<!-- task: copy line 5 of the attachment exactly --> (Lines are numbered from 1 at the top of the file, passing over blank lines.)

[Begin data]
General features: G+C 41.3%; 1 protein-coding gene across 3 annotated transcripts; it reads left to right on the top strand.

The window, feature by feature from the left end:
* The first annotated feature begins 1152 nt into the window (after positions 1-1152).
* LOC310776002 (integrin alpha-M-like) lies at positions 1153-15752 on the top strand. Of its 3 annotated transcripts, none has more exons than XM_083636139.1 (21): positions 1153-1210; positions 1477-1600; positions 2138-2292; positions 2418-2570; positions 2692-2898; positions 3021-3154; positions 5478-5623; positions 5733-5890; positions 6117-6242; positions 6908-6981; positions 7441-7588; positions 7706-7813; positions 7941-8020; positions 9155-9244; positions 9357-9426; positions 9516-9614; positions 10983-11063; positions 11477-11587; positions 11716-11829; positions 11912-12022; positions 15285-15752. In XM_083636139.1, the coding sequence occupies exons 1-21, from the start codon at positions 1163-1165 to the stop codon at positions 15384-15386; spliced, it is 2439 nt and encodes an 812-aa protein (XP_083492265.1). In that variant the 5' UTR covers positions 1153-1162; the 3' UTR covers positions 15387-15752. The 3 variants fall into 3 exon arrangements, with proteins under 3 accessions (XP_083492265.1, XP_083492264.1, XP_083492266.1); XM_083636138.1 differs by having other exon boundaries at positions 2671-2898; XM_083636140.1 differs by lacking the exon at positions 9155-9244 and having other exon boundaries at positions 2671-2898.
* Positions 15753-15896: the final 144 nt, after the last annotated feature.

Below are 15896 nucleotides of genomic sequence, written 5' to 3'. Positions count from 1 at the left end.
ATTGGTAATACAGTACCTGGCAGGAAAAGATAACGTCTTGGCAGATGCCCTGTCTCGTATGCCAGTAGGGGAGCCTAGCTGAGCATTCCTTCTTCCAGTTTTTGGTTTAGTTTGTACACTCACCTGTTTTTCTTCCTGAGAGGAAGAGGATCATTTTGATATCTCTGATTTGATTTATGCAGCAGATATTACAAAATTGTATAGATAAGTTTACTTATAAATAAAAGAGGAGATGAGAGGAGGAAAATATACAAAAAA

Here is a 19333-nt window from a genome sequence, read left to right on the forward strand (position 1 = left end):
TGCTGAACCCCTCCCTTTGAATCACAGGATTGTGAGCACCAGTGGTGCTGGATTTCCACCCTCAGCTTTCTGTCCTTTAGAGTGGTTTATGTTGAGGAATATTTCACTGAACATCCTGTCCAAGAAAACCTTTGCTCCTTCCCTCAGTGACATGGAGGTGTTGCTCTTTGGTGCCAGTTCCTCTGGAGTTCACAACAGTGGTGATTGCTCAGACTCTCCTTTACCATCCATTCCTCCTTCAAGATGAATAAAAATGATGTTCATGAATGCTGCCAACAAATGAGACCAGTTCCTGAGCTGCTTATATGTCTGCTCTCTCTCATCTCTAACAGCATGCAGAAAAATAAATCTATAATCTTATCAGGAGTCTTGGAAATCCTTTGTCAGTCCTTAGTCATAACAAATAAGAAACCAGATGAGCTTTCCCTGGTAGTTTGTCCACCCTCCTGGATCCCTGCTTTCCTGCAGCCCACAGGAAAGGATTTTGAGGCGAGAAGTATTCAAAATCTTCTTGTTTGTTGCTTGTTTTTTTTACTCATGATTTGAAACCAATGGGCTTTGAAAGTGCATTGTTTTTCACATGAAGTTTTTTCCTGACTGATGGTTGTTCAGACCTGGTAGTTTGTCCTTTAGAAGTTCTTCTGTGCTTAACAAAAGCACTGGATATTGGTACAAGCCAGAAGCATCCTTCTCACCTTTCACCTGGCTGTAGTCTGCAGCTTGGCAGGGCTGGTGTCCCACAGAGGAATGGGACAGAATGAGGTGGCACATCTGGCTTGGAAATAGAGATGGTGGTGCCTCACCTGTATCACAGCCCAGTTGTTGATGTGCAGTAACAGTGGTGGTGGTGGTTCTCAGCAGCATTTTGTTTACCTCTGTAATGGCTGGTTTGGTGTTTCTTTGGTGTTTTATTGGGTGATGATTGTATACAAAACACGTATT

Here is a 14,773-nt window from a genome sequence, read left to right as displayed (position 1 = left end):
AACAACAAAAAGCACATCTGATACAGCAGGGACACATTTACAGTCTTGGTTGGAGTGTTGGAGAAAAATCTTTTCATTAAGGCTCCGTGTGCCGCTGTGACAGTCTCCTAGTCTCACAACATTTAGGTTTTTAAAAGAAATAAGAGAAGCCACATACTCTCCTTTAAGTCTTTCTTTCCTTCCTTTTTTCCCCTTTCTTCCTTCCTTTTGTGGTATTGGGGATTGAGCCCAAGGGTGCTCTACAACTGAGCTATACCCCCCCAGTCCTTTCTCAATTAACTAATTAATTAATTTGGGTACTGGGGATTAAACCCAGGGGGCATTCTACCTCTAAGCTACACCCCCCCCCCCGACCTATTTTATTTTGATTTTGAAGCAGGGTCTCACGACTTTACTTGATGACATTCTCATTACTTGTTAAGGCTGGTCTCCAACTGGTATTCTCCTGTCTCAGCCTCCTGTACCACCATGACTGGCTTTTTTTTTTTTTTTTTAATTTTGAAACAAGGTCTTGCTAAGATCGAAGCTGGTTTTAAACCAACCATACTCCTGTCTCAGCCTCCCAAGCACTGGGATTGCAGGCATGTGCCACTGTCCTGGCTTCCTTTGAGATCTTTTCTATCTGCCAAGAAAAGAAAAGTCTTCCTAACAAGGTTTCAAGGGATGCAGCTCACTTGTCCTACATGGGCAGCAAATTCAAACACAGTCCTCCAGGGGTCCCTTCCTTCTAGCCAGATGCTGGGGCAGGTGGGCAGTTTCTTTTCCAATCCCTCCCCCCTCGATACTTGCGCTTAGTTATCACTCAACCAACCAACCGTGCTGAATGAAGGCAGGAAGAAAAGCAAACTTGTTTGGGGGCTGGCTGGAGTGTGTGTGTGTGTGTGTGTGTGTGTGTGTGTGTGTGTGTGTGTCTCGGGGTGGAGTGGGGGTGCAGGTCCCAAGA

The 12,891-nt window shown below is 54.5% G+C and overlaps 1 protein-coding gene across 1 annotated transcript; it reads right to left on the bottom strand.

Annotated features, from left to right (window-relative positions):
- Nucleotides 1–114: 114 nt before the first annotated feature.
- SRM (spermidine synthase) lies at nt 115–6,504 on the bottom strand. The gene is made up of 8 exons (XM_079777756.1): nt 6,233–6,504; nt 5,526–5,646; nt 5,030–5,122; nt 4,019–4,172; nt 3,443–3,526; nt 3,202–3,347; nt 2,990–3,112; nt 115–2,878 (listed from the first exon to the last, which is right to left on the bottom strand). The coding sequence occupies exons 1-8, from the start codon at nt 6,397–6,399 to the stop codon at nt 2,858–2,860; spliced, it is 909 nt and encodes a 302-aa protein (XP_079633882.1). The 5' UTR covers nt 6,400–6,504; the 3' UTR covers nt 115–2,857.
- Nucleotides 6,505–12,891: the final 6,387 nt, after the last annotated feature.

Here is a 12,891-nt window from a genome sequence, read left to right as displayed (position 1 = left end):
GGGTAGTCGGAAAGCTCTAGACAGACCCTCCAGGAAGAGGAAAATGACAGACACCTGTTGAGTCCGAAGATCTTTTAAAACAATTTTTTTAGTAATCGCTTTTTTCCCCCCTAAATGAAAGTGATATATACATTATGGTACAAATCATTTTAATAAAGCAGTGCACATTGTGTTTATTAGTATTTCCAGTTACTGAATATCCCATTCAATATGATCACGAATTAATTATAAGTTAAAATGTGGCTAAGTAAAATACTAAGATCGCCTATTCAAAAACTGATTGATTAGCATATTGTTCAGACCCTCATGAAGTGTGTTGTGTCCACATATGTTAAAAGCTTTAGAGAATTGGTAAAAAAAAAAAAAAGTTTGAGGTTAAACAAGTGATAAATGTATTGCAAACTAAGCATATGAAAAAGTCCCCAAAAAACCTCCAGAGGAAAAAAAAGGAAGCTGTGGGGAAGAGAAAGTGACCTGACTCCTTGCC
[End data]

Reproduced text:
* Positions 15753-15896: the final 144 nt, after the last annotated feature.